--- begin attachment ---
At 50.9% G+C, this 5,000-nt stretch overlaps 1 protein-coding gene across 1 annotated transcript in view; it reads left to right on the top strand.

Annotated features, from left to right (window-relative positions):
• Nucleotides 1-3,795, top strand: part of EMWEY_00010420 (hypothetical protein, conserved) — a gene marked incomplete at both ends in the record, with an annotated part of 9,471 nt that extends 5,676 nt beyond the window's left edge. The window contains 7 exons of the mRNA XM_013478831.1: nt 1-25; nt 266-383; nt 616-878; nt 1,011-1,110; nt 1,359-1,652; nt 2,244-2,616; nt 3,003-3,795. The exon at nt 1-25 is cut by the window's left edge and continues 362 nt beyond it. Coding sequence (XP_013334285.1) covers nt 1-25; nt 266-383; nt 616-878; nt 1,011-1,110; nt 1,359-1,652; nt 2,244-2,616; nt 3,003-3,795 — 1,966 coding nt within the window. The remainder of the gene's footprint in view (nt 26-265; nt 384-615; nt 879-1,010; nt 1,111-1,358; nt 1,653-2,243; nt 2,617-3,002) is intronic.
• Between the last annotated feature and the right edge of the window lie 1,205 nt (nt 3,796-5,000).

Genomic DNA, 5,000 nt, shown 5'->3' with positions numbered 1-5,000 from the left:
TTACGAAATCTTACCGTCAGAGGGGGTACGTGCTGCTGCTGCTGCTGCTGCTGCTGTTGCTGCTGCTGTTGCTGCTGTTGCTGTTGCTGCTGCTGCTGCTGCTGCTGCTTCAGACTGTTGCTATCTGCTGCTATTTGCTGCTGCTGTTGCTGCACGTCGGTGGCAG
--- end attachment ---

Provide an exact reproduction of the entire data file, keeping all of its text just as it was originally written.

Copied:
At 50.9% G+C, this 5,000-nt stretch overlaps 1 protein-coding gene across 1 annotated transcript in view; it reads left to right on the top strand.

Annotated features, from left to right (window-relative positions):
• Nucleotides 1-3,795, top strand: part of EMWEY_00010420 (hypothetical protein, conserved) — a gene marked incomplete at both ends in the record, with an annotated part of 9,471 nt that extends 5,676 nt beyond the window's left edge. The window contains 7 exons of the mRNA XM_013478831.1: nt 1-25; nt 266-383; nt 616-878; nt 1,011-1,110; nt 1,359-1,652; nt 2,244-2,616; nt 3,003-3,795. The exon at nt 1-25 is cut by the window's left edge and continues 362 nt beyond it. Coding sequence (XP_013334285.1) covers nt 1-25; nt 266-383; nt 616-878; nt 1,011-1,110; nt 1,359-1,652; nt 2,244-2,616; nt 3,003-3,795 — 1,966 coding nt within the window. The remainder of the gene's footprint in view (nt 26-265; nt 384-615; nt 879-1,010; nt 1,111-1,358; nt 1,653-2,243; nt 2,617-3,002) is intronic.
• Between the last annotated feature and the right edge of the window lie 1,205 nt (nt 3,796-5,000).

Genomic DNA, 5,000 nt, shown 5'->3' with positions numbered 1-5,000 from the left:
TTACGAAATCTTACCGTCAGAGGGGGTACGTGCTGCTGCTGCTGCTGCTGCTGCTGTTGCTGCTGCTGTTGCTGCTGTTGCTGTTGCTGCTGCTGCTGCTGCTGCTGCTTCAGACTGTTGCTATCTGCTGCTATTTGCTGCTGCTGTTGCTGCACGTCGGTGGCAG